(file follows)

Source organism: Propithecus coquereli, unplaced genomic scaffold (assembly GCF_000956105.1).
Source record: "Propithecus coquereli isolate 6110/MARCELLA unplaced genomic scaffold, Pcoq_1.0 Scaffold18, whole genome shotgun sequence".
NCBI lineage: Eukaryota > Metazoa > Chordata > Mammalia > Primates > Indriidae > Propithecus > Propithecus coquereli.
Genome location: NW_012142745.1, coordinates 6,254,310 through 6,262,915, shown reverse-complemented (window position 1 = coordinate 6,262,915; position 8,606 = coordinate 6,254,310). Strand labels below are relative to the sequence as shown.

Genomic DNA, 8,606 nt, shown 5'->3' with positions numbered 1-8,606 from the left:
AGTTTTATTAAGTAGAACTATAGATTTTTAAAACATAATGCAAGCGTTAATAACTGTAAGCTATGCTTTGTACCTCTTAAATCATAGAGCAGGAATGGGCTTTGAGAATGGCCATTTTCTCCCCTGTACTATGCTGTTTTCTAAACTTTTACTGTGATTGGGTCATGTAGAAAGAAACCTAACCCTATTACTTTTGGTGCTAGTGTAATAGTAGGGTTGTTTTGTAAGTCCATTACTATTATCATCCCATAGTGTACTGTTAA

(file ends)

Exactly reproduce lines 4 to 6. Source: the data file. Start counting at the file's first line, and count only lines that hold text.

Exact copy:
Genome location: NW_012142745.1, coordinates 6,254,310 through 6,262,915, shown reverse-complemented (window position 1 = coordinate 6,262,915; position 8,606 = coordinate 6,254,310). Strand labels below are relative to the sequence as shown.

Genomic DNA, 8,606 nt, shown 5'->3' with positions numbered 1-8,606 from the left:
AGTTTTATTAAGTAGAACTATAGATTTTTAAAACATAATGCAAGCGTTAATAACTGTAAGCTATGCTTTGTACCTCTTAAATCATAGAGCAGGAATGGGCTTTGAGAATGGCCATTTTCTCCCCTGTACTATGCTGTTTTCTAAACTTTTACTGTGATTGGGTCATGTAGAAAGAAACCTAACCCTATTACTTTTGGTGCTAGTGTAATAGTAGGGTTGTTTTGTAAGTCCATTACTATTATCATCCCATAGTGTACTGTTAA